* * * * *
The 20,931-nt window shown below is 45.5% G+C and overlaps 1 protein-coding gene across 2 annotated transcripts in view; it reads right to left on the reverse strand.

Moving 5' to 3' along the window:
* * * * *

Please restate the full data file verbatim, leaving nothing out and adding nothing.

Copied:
The 20,931-nt window shown below is 45.5% G+C and overlaps 1 protein-coding gene across 2 annotated transcripts in view; it reads right to left on the reverse strand.

Moving 5' to 3' along the window: